Success is when a team has reached a point where they improve regularly, and perhaps don’t even need a Scrum Master present at every meeting, or facilitating every session with the team. When that happens it is time to move on to other topics. Is the team learning how to measure themselves and the flow of work? In this episode we talk about team self-measurement and how the team can learn from starting and maintaining their own dashboard.
Featured retrospective format of the week: Have the team own the retro
Learning happens at the team level. The retrospectives are the key ceremony where that aspect of our work is most visible. In this episode we talk about the different phases of the retrospective and how get teams to own the retrospective.
Jeff is a speaker, trainer, and agile coach. He has been a Product Owner, Scrum Master and Development Team member. Jeff has worked with enterprise companies to small start-ups. His goal is to end human suffering in organizations, by nudging people to be the change they want to see in the world.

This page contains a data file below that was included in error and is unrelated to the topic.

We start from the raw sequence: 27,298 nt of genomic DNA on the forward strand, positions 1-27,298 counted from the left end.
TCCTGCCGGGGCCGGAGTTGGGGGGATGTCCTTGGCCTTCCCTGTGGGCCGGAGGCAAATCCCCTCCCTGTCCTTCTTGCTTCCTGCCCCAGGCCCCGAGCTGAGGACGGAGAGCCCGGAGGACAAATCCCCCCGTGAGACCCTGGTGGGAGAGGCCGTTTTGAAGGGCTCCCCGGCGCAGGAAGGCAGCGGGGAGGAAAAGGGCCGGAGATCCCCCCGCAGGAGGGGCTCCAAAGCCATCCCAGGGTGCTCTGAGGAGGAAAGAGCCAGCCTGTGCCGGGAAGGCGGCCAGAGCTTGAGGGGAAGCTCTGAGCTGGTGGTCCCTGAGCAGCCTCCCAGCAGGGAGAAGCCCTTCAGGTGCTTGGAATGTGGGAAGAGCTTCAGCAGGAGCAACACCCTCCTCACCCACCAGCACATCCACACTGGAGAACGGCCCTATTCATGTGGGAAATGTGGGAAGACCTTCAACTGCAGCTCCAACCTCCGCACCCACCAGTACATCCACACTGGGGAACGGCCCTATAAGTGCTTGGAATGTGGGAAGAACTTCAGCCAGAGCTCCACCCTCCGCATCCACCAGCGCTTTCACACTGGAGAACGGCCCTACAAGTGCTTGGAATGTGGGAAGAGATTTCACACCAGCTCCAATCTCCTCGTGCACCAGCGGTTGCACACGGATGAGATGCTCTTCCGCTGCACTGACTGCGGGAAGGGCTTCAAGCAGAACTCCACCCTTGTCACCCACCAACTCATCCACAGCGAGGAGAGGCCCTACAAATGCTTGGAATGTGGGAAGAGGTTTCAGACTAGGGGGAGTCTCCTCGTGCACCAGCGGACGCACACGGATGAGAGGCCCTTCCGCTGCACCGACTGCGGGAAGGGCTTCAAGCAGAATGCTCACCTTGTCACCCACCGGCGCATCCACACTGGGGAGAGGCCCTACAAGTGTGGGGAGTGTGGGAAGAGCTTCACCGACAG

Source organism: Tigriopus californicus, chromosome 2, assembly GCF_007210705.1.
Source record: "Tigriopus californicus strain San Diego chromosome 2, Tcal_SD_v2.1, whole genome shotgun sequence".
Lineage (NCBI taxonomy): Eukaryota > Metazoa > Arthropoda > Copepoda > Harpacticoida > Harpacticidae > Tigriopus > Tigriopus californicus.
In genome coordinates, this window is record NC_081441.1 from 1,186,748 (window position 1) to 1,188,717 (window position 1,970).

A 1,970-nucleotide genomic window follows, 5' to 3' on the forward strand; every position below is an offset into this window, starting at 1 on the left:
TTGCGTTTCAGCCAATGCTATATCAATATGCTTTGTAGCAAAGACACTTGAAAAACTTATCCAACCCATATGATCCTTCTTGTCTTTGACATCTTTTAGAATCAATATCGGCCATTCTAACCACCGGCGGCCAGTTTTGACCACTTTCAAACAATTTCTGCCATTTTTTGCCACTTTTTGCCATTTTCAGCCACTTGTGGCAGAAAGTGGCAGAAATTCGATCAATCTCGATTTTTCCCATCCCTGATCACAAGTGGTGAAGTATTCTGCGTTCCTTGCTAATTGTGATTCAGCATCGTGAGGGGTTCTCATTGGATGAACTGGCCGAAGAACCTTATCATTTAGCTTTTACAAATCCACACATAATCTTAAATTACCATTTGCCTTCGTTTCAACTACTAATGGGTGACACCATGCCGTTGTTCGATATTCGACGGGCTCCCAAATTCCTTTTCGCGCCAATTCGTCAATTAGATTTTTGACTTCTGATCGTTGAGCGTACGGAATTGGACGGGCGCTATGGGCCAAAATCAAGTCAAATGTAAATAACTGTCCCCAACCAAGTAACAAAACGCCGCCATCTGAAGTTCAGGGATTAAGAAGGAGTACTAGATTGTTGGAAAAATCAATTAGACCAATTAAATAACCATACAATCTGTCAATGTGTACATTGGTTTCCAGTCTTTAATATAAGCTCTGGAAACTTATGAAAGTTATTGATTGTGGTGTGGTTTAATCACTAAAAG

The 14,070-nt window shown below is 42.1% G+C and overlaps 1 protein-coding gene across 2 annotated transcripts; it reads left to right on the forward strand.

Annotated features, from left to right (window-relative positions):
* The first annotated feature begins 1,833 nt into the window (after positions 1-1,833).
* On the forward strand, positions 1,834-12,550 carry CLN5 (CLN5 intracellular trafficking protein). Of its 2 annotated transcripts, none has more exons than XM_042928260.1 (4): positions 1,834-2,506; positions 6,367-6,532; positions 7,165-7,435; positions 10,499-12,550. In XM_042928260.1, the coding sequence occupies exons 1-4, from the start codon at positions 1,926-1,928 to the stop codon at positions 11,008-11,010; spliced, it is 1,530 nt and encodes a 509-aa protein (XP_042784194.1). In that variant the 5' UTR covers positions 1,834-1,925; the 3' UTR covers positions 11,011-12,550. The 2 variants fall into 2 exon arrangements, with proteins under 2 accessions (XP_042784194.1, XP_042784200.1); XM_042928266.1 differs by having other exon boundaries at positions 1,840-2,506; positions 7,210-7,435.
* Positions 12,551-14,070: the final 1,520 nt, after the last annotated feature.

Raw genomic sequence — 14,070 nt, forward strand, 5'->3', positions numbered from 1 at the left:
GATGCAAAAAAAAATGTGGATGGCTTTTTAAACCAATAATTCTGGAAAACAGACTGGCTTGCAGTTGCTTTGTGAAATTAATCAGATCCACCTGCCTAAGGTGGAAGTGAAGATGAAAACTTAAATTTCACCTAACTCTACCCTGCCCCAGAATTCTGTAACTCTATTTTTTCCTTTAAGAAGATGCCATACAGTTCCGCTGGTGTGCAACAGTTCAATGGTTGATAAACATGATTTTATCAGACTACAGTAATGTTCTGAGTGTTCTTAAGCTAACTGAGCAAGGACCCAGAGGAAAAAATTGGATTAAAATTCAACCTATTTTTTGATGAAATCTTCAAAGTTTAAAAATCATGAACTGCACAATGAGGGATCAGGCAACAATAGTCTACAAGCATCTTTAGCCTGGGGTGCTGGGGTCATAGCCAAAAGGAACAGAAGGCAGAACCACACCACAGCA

Our efforts to improve, and help the team improve are often focused on actions. Undoubtedly, we must focus on constant action that leads to improvement. But how do we get the teams to take initiative to improve, and collaborate with other stakeholders? In this episode, we review the importance of having a clear goal as the spark for the improvement cycle to start.
Featured Retrospective format of the week: Immediate Retro
Often we organize retrospectives at the end of the Sprint. But is that the best time to solve problems? It may be! But not always. So what to do when we need to act now? The Immediate Retro, of course! Petr explains his view of why the Immediate Retro is important, and how to go about it.